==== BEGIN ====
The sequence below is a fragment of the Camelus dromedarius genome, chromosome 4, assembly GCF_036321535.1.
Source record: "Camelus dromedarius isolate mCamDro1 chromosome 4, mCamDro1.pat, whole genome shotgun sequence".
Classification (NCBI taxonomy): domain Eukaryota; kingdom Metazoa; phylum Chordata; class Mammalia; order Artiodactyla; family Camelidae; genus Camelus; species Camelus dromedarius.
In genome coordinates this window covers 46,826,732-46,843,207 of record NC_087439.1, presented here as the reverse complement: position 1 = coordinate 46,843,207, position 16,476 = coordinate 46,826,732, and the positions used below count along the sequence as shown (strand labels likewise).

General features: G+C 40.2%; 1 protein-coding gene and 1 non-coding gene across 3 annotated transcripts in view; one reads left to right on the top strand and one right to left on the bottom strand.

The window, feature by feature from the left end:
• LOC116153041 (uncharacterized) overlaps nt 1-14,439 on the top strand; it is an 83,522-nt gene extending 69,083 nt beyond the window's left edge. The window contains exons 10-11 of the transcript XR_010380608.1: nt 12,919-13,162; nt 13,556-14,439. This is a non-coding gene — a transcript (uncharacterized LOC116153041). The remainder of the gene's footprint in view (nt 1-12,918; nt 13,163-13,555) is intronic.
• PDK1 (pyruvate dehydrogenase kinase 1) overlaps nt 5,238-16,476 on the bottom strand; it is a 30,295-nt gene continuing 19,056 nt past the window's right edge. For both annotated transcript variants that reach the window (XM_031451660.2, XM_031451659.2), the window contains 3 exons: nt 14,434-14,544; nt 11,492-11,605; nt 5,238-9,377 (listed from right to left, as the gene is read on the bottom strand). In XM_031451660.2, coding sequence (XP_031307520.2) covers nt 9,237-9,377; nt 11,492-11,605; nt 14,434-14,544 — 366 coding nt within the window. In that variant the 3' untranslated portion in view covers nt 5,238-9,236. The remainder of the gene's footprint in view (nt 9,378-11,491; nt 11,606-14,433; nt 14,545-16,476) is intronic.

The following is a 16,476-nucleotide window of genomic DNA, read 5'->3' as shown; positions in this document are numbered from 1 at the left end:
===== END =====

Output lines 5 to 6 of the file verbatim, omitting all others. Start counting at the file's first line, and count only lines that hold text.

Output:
General features: G+C 40.2%; 1 protein-coding gene and 1 non-coding gene across 3 annotated transcripts in view; one reads left to right on the top strand and one right to left on the bottom strand.

The window, feature by feature from the left end: